IT was meant to be the first Christmas in three years that businesses could look forward to after struggling through the misery and uncertainty of the Covid pandemic.
But all hopes of festive cheer have been crushed by militants plotting chaos on every single day between now and la veille de Noël.
It means small firms — the lifeblood of the country — are having their very survival put at risk.
When Mick Lynch, RMT union chief, says his industrial action is on behalf of ordinary “working men and women”, does he forget about the millions whose jobs are at threat because they can’t get to work?
What about the 4.3million self-employed who need to make up for lost income during Covid and don’t have the luxury of taking a day off, never mind striking?
This relentless disruption risks the nation grinding to a halt because staff can’t get in to do their honest day’s work.
Small shops in larger towns and cities are having to weigh up whether they should even open their doors on strike days if they have to pay for staff, energy and lights when no one can get in by train.
Retail figures have already shown a drop in footfall on strike days as acheteurs stayed home, heaping fresh pain on the high street at the most important time of year.
Are the owners and staff in small shops not working men and women? Or does this definition only apply to the union members who pay Lynch’s £84,000-a-year wages (plus perks)?
What about small mail order firms who should be cramming in customers’ Christmas orders yet are facing six more days of strikes between now and Christmas Eve by the CWU union members in the Royal Mail? They are now having to turn business away because they can’t guarantee deliveries.
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The postal strikes couldn’t come at a worse time, as any uncertainty about Christmas presents not arriving will prompt customers to shop elsewhere.
The disruption is so great that even Royal Mail’s next-day tracked service can only be delivered the next week.
entre-temps, pubs, cafes and restaurants already suffering from customers cutting back on eating out during the Plus que SEMAINES pour vous assurer d'obtenir un rabais de 150 £ sur la taxe d'habitation are now facing another blow through no fault of their own.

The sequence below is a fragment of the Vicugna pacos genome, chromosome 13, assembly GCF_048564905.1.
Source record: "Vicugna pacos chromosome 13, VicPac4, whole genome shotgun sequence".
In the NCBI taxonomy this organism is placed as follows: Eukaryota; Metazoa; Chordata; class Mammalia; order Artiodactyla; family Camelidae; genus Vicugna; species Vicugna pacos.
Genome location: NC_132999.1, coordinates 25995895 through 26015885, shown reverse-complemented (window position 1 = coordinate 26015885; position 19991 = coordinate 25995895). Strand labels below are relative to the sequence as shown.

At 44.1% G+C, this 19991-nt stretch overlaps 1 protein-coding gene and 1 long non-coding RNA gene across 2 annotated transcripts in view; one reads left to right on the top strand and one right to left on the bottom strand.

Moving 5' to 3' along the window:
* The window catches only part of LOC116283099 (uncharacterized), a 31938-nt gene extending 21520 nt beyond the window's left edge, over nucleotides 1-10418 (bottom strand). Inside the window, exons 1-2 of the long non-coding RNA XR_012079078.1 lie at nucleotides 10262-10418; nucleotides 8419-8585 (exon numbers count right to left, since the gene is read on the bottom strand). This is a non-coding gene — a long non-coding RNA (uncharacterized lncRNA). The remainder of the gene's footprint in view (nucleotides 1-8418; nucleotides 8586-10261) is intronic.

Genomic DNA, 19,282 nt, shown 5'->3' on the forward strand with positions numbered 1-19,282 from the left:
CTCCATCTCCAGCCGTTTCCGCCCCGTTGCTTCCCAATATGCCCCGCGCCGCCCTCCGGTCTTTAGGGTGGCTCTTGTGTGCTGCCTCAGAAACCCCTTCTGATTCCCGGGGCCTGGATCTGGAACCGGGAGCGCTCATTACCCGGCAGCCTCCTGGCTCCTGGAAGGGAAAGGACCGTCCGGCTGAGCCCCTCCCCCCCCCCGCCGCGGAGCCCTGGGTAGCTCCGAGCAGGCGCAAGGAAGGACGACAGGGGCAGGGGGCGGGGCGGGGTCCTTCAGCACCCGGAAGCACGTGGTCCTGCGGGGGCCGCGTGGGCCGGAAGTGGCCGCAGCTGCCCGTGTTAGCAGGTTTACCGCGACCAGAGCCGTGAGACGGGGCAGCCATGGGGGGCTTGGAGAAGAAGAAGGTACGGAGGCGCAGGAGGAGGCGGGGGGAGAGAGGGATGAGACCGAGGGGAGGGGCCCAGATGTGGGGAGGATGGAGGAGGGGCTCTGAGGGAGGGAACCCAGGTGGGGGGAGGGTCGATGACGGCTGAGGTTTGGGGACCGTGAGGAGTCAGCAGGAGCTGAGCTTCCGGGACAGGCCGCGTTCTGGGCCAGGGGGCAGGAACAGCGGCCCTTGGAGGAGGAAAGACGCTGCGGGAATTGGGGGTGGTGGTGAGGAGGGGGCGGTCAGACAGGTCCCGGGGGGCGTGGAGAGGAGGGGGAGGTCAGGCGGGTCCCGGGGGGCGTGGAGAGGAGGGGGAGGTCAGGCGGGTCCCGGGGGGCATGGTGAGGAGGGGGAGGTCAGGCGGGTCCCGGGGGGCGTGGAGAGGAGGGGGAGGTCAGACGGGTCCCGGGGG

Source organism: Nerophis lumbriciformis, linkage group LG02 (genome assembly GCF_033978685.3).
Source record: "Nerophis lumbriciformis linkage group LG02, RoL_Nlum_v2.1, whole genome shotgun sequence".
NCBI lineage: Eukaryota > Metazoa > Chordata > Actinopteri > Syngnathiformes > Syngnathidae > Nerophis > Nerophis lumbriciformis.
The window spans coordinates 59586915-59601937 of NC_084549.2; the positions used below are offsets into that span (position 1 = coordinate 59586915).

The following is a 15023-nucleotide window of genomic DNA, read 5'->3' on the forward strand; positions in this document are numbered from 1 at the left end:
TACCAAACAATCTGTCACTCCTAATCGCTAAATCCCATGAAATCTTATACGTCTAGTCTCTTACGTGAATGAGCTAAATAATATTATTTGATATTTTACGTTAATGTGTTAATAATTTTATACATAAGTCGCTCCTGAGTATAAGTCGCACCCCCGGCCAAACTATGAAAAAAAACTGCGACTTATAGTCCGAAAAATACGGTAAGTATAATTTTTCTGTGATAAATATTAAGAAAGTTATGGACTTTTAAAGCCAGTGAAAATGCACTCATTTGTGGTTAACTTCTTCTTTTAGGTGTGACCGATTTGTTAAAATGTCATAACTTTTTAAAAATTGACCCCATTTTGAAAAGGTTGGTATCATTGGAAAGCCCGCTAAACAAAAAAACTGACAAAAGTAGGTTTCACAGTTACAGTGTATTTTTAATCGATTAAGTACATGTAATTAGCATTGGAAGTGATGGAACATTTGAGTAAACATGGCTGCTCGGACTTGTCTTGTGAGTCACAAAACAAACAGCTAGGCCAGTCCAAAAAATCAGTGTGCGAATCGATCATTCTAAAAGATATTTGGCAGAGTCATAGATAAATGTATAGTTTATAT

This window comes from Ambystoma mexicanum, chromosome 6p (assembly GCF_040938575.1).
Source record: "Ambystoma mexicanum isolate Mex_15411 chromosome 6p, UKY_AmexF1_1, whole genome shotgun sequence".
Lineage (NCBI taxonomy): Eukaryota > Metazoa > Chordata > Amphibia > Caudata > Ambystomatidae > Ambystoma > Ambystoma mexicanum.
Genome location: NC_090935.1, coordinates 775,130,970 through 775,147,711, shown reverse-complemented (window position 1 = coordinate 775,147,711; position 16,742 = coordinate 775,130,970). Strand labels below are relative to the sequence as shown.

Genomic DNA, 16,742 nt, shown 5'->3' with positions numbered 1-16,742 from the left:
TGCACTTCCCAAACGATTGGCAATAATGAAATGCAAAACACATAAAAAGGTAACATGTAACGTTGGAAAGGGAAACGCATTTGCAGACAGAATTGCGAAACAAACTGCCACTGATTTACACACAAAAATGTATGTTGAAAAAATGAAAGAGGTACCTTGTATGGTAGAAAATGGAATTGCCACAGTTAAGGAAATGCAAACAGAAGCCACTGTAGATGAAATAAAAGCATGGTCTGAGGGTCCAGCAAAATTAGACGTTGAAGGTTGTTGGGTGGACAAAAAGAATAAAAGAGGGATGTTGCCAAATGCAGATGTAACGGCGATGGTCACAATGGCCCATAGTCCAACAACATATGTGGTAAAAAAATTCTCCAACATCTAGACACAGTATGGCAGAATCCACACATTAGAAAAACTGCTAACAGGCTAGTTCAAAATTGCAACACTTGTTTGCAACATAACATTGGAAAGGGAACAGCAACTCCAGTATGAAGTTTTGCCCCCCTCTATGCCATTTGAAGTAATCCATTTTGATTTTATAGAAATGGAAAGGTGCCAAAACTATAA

Restaurants are reporting waves of cancelled Christmas parties that won’t be rescheduled.
And hospitality workers who rely on festive trading for extra hours, pay and tips will be worse off at a time when they have to face soaring bills.
The hospitality industry reckons the train strikes will be a £1.5billion hit this winter, which is a similar loss to the disruption during the Omicron variant l'année dernière.
And it is almost double the Government’s Eat Out To Help Out support that was given to keep them alive. À la place, this nightmare before Christmas could kill them.
On this page the victims of the strikes give their view.
Nishtha Goel says she has to pay more to send her bath, body and home goods to customers due to Royal Mail strikes.
“I’m concerned it will affect Christmas orders.”
STRIKES last month cost Cathy Farr’s firm £1,000.
She is a director of the company, which specialises in property development in Cardiff.
Cathy said: “We rely on the postal services to deliver keys from agents.
“If the planned strikes near Christmas go ahead we may not be able to work then at all.”
Tessa Cobley relies on Royal Mail to send live insects to gardeners through the post.
Other small parcel carriers refuse to deliver the insects she sells at her Ladybird Plant Centre near Brighton.
Tessa, 44, mentionné: “I have to delay stock coming in if there’s a strike and it causes knock-on delays.”
Natalie Quail’s firm is struggling to post orders due to Royal Mail stoppages – and train strikes are affecting her too.
Nathalie, 32, de Watford, who runs teeth whitening business SmileTime, mentionné: “I’m having to remote work a lot of the time. Staff are taking buses and getting stuck in hours of traffic.”
Enceinte women fear the strikes will affect the delivery of their babies.
Midwives are balloting for action and could join nurses on picket lines.
Mindful Birth Group CEO Emiliana Hall, 37, from Tring, Herts, mentionné: “There’s already a midwife shortage, which would be accentuated by any strikes.”
Laura Platt’s daughter Tara relies on the train to travel 16 miles to school.
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Laura, 36, says delays and strikes are causing extra unnecessary stress over her 15-year-old daughter’s daily trip from Barnsley to Sheffield.
The council worker revealed: “She suffers with anxiety. The strikes have added to this.”